Joelle Biele on "Elizabeth Bishop and The New Yorker"

March 27, 2011

Joelle Biele discovered Elizabeth Bishop's poetry while she was a college student.  Biele was so impressed with Bishop's poetry that she edited a book called "Elizabeth Bishop and The New Yorker: The Complete Correspondence." Joelle Biele told Anne Strainchamps what happened to Bishop's poems when they were submitted to "The New Yorker."



I thought Strainchamps incredulity over whether or not commas mattered to be extraordinary. Punctuation always matters a great deal, but especially in poetry. A poet is trying to construct a careful series of emotions, and every jot and tiddle changes it.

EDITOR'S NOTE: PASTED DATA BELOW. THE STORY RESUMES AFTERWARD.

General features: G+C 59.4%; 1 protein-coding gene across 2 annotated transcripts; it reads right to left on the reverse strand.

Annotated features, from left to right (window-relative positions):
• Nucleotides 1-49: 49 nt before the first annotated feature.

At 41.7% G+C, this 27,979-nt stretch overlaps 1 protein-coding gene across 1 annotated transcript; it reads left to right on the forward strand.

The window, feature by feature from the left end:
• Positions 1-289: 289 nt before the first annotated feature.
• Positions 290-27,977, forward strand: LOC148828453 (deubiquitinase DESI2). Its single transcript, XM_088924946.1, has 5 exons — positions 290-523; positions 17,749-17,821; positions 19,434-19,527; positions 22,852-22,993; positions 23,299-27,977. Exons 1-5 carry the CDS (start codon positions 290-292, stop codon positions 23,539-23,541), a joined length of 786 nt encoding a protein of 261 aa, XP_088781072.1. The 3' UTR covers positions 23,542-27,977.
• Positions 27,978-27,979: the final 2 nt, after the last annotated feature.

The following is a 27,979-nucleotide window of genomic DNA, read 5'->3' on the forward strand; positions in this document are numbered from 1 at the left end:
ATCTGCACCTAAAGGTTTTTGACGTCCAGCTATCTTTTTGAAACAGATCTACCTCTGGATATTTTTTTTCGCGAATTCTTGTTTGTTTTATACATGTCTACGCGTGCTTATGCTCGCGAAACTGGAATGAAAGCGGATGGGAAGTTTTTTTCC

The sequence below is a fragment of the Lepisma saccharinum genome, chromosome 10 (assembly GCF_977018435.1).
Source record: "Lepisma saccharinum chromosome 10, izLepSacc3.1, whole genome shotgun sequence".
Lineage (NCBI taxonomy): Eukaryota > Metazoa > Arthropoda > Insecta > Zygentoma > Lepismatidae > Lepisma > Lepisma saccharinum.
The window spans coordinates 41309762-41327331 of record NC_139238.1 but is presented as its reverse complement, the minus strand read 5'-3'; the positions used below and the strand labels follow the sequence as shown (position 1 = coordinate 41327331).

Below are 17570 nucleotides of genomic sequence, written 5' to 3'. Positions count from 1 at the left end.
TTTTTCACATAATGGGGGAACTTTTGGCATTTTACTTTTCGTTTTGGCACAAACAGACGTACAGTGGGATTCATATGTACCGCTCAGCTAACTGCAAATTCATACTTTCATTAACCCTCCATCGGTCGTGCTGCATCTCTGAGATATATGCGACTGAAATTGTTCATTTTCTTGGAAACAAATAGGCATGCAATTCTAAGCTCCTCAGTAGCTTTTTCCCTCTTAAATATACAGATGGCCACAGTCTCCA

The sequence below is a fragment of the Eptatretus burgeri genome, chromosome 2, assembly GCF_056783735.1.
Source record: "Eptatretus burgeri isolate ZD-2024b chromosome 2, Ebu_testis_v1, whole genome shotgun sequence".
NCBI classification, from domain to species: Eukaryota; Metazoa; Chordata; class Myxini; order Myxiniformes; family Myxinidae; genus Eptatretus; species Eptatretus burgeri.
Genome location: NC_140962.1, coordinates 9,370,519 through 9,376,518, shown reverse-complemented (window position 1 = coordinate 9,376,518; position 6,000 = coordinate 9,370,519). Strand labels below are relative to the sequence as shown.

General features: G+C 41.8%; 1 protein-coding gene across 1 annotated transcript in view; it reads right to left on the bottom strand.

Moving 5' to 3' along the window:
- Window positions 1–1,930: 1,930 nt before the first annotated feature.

Garth Ennis, a very famous writer of comic books, says that he feels every single kind of punctuation has its own sound.

It's like being incredulous that taking out a word or two really matters. It's huge.

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